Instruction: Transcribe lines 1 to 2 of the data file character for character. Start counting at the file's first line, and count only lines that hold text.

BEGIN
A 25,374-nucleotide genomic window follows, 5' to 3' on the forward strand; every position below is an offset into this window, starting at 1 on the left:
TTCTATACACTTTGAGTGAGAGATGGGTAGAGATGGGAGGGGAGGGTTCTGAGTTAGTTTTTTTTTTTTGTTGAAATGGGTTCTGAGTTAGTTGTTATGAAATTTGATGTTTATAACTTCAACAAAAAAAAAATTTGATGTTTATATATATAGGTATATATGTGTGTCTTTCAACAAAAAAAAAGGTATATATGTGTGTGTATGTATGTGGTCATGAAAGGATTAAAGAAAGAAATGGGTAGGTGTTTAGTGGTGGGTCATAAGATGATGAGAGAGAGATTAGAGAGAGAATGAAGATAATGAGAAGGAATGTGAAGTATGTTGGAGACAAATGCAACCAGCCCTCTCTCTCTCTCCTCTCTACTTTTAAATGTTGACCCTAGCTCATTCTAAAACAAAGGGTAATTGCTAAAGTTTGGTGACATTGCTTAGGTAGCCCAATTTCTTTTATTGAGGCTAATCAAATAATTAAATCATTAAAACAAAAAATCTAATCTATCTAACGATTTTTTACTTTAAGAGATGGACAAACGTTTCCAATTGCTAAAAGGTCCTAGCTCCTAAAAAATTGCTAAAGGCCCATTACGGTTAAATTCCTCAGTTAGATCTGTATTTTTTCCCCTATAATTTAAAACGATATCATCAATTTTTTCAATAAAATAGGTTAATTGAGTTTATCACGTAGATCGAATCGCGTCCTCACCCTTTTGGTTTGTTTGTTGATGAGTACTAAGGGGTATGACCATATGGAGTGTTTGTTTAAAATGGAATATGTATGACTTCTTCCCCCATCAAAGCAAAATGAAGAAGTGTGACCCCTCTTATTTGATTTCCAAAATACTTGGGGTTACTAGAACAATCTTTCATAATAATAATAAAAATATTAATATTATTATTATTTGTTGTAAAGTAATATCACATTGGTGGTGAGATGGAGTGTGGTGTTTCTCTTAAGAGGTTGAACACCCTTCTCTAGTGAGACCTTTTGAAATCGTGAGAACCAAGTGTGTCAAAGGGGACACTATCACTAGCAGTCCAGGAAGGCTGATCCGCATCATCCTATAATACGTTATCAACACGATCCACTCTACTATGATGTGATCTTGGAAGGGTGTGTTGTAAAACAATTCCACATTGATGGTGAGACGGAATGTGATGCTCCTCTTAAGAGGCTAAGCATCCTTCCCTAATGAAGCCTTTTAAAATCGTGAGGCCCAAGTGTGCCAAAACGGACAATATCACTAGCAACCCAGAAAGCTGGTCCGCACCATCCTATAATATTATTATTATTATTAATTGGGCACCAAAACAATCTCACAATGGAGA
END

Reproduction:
A 25,374-nucleotide genomic window follows, 5' to 3' on the forward strand; every position below is an offset into this window, starting at 1 on the left:
TTCTATACACTTTGAGTGAGAGATGGGTAGAGATGGGAGGGGAGGGTTCTGAGTTAGTTTTTTTTTTTTGTTGAAATGGGTTCTGAGTTAGTTGTTATGAAATTTGATGTTTATAACTTCAACAAAAAAAAAATTTGATGTTTATATATATAGGTATATATGTGTGTCTTTCAACAAAAAAAAAGGTATATATGTGTGTGTATGTATGTGGTCATGAAAGGATTAAAGAAAGAAATGGGTAGGTGTTTAGTGGTGGGTCATAAGATGATGAGAGAGAGATTAGAGAGAGAATGAAGATAATGAGAAGGAATGTGAAGTATGTTGGAGACAAATGCAACCAGCCCTCTCTCTCTCTCCTCTCTACTTTTAAATGTTGACCCTAGCTCATTCTAAAACAAAGGGTAATTGCTAAAGTTTGGTGACATTGCTTAGGTAGCCCAATTTCTTTTATTGAGGCTAATCAAATAATTAAATCATTAAAACAAAAAATCTAATCTATCTAACGATTTTTTACTTTAAGAGATGGACAAACGTTTCCAATTGCTAAAAGGTCCTAGCTCCTAAAAAATTGCTAAAGGCCCATTACGGTTAAATTCCTCAGTTAGATCTGTATTTTTTCCCCTATAATTTAAAACGATATCATCAATTTTTTCAATAAAATAGGTTAATTGAGTTTATCACGTAGATCGAATCGCGTCCTCACCCTTTTGGTTTGTTTGTTGATGAGTACTAAGGGGTATGACCATATGGAGTGTTTGTTTAAAATGGAATATGTATGACTTCTTCCCCCATCAAAGCAAAATGAAGAAGTGTGACCCCTCTTATTTGATTTCCAAAATACTTGGGGTTACTAGAACAATCTTTCATAATAATAATAAAAATATTAATATTATTATTATTTGTTGTAAAGTAATATCACATTGGTGGTGAGATGGAGTGTGGTGTTTCTCTTAAGAGGTTGAACACCCTTCTCTAGTGAGACCTTTTGAAATCGTGAGAACCAAGTGTGTCAAAGGGGACACTATCACTAGCAGTCCAGGAAGGCTGATCCGCATCATCCTATAATACGTTATCAACACGATCCACTCTACTATGATGTGATCTTGGAAGGGTGTGTTGTAAAACAATTCCACATTGATGGTGAGACGGAATGTGATGCTCCTCTTAAGAGGCTAAGCATCCTTCCCTAATGAAGCCTTTTAAAATCGTGAGGCCCAAGTGTGCCAAAACGGACAATATCACTAGCAACCCAGAAAGCTGGTCCGCACCATCCTATAATATTATTATTATTATTAATTGGGCACCAAAACAATCTCACAATGGAGA